The lithium-ion cells thus exhibit a much lower capacity at low temperatures, which can be measured easily. This phenomenon is amplified for high energy cells, with the thickest electrodes. Typical numbers are given in the table below.

Cell High Energy Long Life Power
Capacity at 25°C 100 80 33
Capacity at -10°C 60 64 30

Due to the increased internal resistance of the negative electrode, charging at low temperature (approx. 5°C or less) can lead to lithium plating on the negative electrode. Lithium plating ages the cell by consuming lithium-ions which are not available anymore to store energy. But most importantly, lithium plating can lead to dendrite formation and cause an internal short-circuit of the cell (more information in this Elsevier whitepaper from Xianke Lin and all). The internal short-circuit can lead in the best case to an early end of life of the cell and in the worst case to a thermal runaway, resulting in a battery fire and/or explosion.

Influence of high temperature on battery performance

As explained in our previous TechLetter on Lithium-ion battery aging, numerous studies show that the aging of any type of li-ion battery is divided by 2 to 3 between a usage at 25°C and the same usage at 45°C (as example : Elsevier – Transportation Research Part B 103 (2017) 158–187 or the PhD thesis of Arnaud Devie ).

Furthermore and for safety reasons, li-ion batteries cannot be used above a defined maximum temperature to prevent thermal runaway (see TechLetter on battery safety for further information). This is why most li-ion cells cannot be charged above 45°C and cannot be discharged above 60°C.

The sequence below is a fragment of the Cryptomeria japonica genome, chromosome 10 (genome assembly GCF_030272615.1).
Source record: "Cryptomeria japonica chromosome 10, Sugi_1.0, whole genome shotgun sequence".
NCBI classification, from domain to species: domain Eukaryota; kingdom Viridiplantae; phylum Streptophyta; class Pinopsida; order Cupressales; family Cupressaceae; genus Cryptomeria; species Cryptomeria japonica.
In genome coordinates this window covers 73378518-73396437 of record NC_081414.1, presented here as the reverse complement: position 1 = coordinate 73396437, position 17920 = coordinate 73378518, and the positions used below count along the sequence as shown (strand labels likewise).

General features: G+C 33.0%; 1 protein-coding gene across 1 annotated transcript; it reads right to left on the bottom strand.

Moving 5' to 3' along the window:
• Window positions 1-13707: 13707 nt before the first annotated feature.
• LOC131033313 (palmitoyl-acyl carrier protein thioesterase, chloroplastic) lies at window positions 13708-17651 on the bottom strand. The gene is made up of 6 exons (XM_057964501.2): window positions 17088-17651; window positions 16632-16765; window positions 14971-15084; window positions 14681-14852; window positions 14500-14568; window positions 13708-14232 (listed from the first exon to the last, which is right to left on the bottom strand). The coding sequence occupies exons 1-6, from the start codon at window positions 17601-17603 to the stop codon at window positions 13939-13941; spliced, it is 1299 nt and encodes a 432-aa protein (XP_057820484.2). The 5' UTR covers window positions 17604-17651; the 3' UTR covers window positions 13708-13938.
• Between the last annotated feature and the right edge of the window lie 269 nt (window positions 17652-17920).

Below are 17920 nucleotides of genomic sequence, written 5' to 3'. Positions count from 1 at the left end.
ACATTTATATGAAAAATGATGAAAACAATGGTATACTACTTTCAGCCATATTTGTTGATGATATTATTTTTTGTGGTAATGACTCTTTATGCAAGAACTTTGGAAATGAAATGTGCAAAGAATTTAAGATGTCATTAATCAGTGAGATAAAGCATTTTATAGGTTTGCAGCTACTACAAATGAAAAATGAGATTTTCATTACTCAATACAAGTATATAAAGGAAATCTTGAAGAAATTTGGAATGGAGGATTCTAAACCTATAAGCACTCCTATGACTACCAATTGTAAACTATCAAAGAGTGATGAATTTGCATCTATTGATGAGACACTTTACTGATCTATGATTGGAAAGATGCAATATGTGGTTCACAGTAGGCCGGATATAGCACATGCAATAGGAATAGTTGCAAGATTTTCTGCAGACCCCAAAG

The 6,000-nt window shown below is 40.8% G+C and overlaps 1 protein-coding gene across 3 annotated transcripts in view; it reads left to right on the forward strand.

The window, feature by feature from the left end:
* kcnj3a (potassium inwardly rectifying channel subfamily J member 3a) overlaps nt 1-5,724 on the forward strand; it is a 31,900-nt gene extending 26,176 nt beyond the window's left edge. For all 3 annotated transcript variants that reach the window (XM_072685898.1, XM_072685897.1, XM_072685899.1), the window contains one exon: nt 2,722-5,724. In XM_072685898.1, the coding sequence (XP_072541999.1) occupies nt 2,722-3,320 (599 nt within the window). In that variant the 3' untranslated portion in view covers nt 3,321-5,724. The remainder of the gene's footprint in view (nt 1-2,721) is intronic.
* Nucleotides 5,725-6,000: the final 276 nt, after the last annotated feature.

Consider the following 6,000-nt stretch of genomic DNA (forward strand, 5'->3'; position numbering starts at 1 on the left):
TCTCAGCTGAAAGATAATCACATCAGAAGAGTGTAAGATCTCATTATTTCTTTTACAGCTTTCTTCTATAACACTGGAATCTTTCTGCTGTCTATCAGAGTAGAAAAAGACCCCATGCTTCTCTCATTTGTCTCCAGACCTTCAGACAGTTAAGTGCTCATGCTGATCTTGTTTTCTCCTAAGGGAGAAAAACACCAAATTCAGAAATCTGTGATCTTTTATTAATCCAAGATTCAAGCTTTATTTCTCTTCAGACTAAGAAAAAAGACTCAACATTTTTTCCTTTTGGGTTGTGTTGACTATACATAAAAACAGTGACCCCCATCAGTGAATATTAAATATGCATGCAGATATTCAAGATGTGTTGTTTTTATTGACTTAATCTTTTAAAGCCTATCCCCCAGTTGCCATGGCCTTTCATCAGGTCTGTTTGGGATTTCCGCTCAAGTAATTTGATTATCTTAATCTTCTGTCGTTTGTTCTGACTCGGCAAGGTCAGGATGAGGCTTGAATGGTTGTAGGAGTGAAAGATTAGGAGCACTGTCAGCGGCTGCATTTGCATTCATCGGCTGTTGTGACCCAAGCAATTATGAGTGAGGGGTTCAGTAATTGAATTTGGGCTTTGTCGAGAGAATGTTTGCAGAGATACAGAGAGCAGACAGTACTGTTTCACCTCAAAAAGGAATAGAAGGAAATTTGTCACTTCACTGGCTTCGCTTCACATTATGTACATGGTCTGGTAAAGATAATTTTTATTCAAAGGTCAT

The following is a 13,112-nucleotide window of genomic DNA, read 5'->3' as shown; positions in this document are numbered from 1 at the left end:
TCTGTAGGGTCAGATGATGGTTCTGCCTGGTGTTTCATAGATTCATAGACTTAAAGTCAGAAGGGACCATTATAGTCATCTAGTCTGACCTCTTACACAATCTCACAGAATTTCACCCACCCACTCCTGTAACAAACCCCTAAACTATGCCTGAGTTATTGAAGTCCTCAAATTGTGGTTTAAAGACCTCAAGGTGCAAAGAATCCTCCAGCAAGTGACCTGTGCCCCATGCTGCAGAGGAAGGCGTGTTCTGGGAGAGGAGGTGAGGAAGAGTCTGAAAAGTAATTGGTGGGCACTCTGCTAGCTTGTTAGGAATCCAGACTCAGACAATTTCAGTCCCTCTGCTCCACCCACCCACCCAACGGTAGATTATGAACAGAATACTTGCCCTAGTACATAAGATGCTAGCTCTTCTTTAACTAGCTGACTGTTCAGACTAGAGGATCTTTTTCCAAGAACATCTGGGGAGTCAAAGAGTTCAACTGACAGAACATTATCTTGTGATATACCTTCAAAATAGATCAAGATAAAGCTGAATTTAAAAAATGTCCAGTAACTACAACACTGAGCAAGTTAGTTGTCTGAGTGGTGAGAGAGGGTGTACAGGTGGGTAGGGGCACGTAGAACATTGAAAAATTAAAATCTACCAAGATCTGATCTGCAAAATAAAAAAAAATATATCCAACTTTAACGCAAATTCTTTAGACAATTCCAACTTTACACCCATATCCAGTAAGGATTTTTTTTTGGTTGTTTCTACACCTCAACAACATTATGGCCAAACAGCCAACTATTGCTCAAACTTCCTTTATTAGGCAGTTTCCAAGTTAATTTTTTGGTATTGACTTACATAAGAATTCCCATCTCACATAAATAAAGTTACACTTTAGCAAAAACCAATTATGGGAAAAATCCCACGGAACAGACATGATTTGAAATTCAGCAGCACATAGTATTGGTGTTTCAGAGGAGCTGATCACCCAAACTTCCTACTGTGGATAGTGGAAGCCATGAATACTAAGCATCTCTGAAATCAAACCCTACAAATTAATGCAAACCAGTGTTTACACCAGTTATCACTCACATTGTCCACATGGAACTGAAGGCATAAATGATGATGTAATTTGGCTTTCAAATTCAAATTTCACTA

The weakest cell limits the performance of the whole battery

A battery pack is composed of a lot of lithium-ion cells connected in series and in parallel to reach the requested power and energy (see TechLetter on battery system for further information). As illustrated in the figure below, every cells connected in series sees the same current; so if one cell has got less capacity than the others, it will reach its end of discharge before others and limit the performance of the whole battery.

Source : New Cell Balancing Charging System Research for Lithium-ion Batteries by Chan-Yong Zun, Sang-Uk Park and Hyung-Soo Mok

It is therefore prominent to ensure that the cells have a very homogeneous aging to maximize battery pack life. The thermal management of the battery pack has to make sure that all the cells are working at the same temperature.


Due to the physical phenomenon involved in the lithium-ion cells, temperature greatly impacts their performance and aging. Controlling temperature over the life of the battery is then prominent for applications requiring constant performance and long life. This temperature control has to make sure that cells temperatures are very homogeneous in the whole battery pack so that the global performance is not limited by the most aged cell.

Battery pack air cooling is not efficient enough. Water cooling leads, by design, to a wide temperature spread between cells and increases fire risks in case of water leakage in the battery.

By using immersion cooling and a patented cooling architecture ensuring very homogeneous temperature in the whole battery pack, WATTALPS’ technology enables high performance and longer life, together with improved overall battery safety.


More information on WATTALPS’ cooling performance in a coming TechLetter to be published this summer.